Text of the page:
This chapter reviews the advantages of multimodal interfaces and presents some examples of state-of-the-art multimodal systems. The focus is on the links between multimodality and cognition, namely the application of human cognitive processing models to improve understanding of multimodal behavior in different contexts, particularly in situations of high mental demand. The growing interest in multimodal interface design is inspired largely by the goal of supporting more flexible, powerfully expressive, and low cognitive load means of human-computer interaction (HCI). They have the potential to expand computing to more mobile and complex real-world applications, to be used by a broader spectrum of everyday people and to accommodate more adverse usage conditions than in the past. The state-of-the-art multimodal input systems are currently only able to process two to three modal input channels, are application-specific, and have limited interaction vocabularies and grammars. The two most mature types of multimodal systems, in which the keyboard and mouse have been completely replaced, are those that combine either speech and pen input or speech and lip movements.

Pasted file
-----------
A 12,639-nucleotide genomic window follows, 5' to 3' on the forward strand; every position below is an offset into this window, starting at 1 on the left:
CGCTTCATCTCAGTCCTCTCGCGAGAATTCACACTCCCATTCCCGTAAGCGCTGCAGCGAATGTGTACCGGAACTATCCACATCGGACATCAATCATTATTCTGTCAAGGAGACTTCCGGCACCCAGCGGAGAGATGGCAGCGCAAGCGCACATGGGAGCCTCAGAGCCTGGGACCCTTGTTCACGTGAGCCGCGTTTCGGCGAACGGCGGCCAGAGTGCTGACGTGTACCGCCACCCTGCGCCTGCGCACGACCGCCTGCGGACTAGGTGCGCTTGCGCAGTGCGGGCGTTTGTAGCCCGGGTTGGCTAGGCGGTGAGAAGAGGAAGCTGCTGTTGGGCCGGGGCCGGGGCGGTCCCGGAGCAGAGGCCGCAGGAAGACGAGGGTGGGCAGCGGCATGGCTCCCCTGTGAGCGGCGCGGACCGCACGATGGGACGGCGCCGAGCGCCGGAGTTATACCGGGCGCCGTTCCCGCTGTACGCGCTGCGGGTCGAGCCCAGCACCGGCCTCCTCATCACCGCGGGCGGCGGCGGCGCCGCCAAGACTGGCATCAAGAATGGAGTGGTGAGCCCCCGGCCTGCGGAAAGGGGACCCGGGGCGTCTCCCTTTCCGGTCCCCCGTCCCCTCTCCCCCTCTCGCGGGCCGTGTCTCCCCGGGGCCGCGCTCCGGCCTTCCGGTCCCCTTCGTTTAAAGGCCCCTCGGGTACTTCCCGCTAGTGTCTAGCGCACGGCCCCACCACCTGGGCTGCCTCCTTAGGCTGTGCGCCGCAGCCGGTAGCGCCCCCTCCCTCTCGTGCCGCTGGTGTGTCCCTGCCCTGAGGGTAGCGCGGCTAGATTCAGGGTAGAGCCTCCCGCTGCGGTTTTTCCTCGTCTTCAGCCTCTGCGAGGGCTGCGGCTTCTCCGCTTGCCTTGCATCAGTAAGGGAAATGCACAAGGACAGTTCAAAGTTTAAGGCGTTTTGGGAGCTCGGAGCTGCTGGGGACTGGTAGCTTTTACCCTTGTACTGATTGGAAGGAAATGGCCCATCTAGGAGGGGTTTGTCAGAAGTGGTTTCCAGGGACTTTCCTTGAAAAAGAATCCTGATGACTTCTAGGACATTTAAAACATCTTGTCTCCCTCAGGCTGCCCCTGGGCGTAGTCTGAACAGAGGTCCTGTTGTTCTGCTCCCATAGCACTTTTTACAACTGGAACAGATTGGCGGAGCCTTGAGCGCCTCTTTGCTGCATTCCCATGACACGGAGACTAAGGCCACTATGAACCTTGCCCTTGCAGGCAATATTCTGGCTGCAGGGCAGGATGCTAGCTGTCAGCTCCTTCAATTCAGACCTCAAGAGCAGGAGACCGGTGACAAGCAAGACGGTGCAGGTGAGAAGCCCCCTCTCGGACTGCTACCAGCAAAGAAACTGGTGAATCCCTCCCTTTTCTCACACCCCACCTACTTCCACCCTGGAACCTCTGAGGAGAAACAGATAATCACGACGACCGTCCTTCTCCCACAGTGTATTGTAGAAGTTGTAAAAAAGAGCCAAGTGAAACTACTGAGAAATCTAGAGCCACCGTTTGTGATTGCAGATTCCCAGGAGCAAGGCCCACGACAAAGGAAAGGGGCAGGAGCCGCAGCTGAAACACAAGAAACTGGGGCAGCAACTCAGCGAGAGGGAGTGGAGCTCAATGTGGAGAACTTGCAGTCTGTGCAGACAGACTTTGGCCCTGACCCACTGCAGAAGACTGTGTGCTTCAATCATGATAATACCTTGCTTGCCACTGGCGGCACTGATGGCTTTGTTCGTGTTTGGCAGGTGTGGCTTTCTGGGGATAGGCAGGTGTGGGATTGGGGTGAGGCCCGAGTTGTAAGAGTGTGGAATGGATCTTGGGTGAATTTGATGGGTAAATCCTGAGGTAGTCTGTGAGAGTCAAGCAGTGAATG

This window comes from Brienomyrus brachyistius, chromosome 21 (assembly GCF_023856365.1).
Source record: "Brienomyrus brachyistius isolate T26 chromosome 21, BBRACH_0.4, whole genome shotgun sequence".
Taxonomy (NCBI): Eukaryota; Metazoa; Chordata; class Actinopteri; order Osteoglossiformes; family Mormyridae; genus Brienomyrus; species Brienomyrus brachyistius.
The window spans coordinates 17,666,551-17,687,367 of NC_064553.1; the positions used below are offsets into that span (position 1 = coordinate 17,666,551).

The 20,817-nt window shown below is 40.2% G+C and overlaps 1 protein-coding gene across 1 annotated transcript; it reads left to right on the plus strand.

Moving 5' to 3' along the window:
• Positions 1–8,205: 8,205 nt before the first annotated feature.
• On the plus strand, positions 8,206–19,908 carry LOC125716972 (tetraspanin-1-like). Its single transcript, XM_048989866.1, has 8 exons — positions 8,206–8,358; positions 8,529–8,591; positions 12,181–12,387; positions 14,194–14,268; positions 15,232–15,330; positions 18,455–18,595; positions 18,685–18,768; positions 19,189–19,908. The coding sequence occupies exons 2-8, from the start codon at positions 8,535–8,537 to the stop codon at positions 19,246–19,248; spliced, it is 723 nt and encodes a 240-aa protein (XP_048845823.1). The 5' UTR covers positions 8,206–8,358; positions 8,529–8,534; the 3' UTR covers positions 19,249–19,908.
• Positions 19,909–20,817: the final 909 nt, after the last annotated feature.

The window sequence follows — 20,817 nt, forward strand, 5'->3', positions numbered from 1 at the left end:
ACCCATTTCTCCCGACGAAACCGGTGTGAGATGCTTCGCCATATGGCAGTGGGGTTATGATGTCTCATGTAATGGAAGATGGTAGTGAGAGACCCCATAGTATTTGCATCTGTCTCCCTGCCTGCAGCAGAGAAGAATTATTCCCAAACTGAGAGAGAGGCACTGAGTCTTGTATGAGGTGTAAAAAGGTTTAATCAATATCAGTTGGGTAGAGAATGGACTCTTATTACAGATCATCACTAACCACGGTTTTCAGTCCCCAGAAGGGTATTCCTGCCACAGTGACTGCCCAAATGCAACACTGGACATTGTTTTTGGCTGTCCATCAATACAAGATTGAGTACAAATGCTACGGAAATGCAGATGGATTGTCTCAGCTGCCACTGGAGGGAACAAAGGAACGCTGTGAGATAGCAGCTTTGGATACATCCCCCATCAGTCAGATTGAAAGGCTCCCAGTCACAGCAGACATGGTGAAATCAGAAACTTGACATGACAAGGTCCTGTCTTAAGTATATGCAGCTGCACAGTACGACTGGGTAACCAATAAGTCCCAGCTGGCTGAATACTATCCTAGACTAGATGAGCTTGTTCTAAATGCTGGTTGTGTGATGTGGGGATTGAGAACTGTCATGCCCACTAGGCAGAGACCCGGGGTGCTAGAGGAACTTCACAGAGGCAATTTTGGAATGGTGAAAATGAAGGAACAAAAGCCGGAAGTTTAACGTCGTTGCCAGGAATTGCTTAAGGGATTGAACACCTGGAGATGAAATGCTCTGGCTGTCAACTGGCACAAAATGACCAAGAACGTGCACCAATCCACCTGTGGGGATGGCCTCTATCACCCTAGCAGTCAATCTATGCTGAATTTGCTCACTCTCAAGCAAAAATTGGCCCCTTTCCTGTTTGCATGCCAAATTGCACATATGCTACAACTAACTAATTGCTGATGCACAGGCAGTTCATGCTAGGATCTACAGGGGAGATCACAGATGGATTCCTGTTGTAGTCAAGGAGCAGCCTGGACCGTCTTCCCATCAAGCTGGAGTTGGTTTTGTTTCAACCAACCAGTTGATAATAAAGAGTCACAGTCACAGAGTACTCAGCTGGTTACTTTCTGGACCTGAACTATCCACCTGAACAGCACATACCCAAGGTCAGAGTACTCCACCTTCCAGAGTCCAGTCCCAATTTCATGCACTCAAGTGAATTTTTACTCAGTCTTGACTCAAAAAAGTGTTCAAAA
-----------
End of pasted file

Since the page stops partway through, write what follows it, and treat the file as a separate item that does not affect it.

|Title of host publication||Multimodal Signal Processing|
|Number of pages||25|
|Publication status||Published - 2010|